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Canada denies turning away drowned Syrian boy's family

'There was no record of an application received for Mr Abdullah Kurdi (the toddler's father) and his family,' a ministry statement said
Men load the coffins of refugees, including three-year old Aylan Kurdi, a Syrian boy who drowned after a boat sank while trying to cross from Turkey to the Greek island of Kos (AFP)

OTTOWA - Canada on Thursday denied it had received an asylum request from the family of a Syrian toddler who has become a symbol of Europe's refugee crisis after his little body washed up on a Turkish beach.

Identified as three-year-old Aylan Kurdi, the boy was among 12 refugees who died trying to reach Greece when their boats sank in Turkish waters.

The Ottawa Citizen reported that the child's family had tried in vain to join relatives in Canada - where the government has come under fire for failing to take in more Syrian refugees.

Relatives said the Canadian immigration department rejected their application in June, forcing them to leave Turkey on a smugglers’ boat that sank, drowning three-year-old Aylan with his mother, brother and at least nine other refugees. A photo of Aylan Kurdi lying drowned on a Turkish beach has ignited anger at the UK's response to the refugee crisis.

But the Kurdi family’s story was denied by the immigration ministry - and by the boy's aunt, the source of the media report, who has since clarified her comments.

"There was no record of an application received for Mr Abdullah Kurdi (the toddler's father) and his family," said a ministry statement. It said an application had been received for Abdullah's brother Mohammed, but "was returned as it was incomplete".

"Canada did not offer citizenship to Mr Abdullah Kurdi," which was also reported, the ministry said.

Chris Alexander, Canada’s immigration minister, has suspended his re-election campaign to look into the rejection of the refugee application, reported the Independent.

“Like all Canadians, I was deeply saddened by that image and of the many other images of the plight of the Syrian and Iraqi migrants fleeing persecution at the hands of ISIS (the Islamic State group),” Alexander said.

A spokesperson said the minster’s priority “is to ascertain the facts of the case”.

Alexander also said that Canada has one of the most generous per capita immigration and refugee resettlement programmes in the world, saying the government was planning to accept 23,000 Iraqis refugees and 11,300 Syrians.

The bleak image of the lifeless toddler - one of the four million people driven from their homes by Syria's conflict - has gone viral since Wednesday. The boy's father is the only survivor in the family of four.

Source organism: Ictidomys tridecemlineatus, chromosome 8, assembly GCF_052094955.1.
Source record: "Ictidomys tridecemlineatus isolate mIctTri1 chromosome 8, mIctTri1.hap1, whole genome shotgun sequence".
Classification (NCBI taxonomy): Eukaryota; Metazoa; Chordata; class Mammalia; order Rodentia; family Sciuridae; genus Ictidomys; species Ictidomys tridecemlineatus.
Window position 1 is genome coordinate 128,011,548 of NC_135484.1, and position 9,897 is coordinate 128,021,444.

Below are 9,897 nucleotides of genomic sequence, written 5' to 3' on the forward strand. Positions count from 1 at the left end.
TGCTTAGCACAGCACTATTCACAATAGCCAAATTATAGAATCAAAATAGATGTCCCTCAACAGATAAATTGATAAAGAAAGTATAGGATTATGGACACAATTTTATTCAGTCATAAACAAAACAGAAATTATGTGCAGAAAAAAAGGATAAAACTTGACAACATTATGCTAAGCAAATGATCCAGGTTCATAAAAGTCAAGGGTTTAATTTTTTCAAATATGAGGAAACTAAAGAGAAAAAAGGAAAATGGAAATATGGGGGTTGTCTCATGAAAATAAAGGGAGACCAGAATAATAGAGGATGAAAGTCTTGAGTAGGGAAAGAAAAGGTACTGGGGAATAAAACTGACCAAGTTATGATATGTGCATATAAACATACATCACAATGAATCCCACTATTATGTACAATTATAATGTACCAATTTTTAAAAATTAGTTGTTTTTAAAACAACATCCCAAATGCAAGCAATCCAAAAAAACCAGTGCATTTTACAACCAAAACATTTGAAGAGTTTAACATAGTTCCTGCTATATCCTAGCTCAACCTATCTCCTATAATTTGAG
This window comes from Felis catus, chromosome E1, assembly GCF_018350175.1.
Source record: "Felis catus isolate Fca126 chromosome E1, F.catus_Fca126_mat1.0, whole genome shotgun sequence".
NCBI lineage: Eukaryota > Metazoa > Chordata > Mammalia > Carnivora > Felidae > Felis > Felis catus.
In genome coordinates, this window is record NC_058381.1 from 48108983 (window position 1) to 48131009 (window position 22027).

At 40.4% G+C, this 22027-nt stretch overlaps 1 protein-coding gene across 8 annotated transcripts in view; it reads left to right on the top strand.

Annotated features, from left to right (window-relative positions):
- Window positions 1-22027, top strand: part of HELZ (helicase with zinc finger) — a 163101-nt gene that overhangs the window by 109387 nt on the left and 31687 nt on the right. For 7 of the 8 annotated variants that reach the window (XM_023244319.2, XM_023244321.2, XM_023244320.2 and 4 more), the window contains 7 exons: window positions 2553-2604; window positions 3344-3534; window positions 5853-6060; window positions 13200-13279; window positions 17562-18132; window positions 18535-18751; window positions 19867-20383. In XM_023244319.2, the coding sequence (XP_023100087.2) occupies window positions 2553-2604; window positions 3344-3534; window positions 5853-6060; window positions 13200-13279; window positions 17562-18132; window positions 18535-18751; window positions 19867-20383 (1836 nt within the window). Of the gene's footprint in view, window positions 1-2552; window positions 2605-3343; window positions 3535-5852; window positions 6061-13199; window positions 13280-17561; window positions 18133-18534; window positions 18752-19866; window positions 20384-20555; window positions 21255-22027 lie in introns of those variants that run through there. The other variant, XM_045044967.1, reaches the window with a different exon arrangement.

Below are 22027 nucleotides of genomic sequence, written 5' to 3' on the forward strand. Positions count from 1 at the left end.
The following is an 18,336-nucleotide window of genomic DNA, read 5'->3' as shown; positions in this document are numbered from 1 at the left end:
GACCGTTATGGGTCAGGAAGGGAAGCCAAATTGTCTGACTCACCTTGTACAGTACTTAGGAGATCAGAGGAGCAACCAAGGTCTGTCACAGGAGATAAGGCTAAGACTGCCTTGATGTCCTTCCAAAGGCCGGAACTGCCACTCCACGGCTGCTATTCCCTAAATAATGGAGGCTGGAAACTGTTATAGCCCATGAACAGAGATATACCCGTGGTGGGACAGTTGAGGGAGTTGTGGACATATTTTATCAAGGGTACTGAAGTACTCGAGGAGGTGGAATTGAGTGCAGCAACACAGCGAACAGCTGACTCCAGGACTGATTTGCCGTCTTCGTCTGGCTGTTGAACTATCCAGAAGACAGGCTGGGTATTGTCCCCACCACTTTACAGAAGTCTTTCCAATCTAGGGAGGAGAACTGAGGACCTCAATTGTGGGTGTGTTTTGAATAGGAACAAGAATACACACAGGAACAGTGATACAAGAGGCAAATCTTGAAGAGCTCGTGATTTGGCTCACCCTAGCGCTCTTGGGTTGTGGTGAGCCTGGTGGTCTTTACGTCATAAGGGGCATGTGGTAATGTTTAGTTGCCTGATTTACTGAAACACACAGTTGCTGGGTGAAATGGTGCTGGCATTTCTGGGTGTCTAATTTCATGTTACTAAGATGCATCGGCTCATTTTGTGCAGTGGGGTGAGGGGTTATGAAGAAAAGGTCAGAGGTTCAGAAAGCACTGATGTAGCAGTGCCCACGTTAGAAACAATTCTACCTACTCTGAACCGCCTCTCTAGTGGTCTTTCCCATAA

The Ottawa Citizen had cited the boy's aunt Teema Kurdi, who lives in Vancouver, as saying Aylan's family was the "subject of a 'G5' privately sponsored refugee application" that was rejected by Canada's immigration authorities in June.

"I was trying to sponsor them and I have my friends and my neighbours who helped me with the bank deposits, but we couldn't get them out, and that is why they went in the boat," the newspaper quoted her as saying.

"I was even paying rent for them in Turkey, but it is horrible the way they treat Syrians there."

Teema later told a press conference that she had not filled out an application for Abdullah and his family. She said she had sought to gain entry to Canada for the brother Mohammed, who is now in Germany.

Let one son go to save other

Reports said the child's family had fled to Turkey last year from the Syrian flashpoint of Kobane to escape the Islamic State (IS) group.

The aunt, who says she spoke with Abdullah by telephone, gave a harrowing account of the capsizing that claimed the lives of his wife and two sons.

As the boat went over, she said Abdullah emerged with the two boys in his arms but his older boy showed no signs of life, so he let him go to try to save the youngest.

"He looked at him and there was blood coming from his eyes and so he closed his eyes and he let him go too," she said in tears.

The lifeless body of his wife, who was terrified of the water, according to Teema, was floating nearby.

"They didn't deserve to die," Teema said. "They were going for a better life. It shouldn't happen, it shouldn't happen to them."

Refugee crisis hits campaign

With Canada heading to elections on 19 October, the plight of Syria's refugees has become a campaign issue, with Prime Minister Stephen Harper pledging to do more if his Tories are re-elected - while stressing the key to ending the crisis was to defeat IS.

"If we look at the millions of people literally who are in danger and the tens of thousands dying, we could drive ourselves crazy with grief and obviously we do what we can do to help," he said.

While Canada has agreed to resettle 20,000 refugees, as of late July it had only welcomed 1,002, according to government figures.

Thomas Mulcair, leader of the New Democratic Party, which is leading in the polls, said Canada could easily take in 10,000 refugees "immediately".

"As a father and grandfather, I think it's absolutely intolerable what we're seeing now ... (and it) cannot go on," he said.

At a campaign stop, Liberal leader Justin Trudeau stepped up his criticisms of the Conservatives on immigration.

"You don't get to discover compassion in the middle of an election campaign. You either have it or you don't."

Despite the deaths of more than 2,000 refugees crossing the Mediterranean this year, several countries have refused to accept proposed quotas of asylum seekers.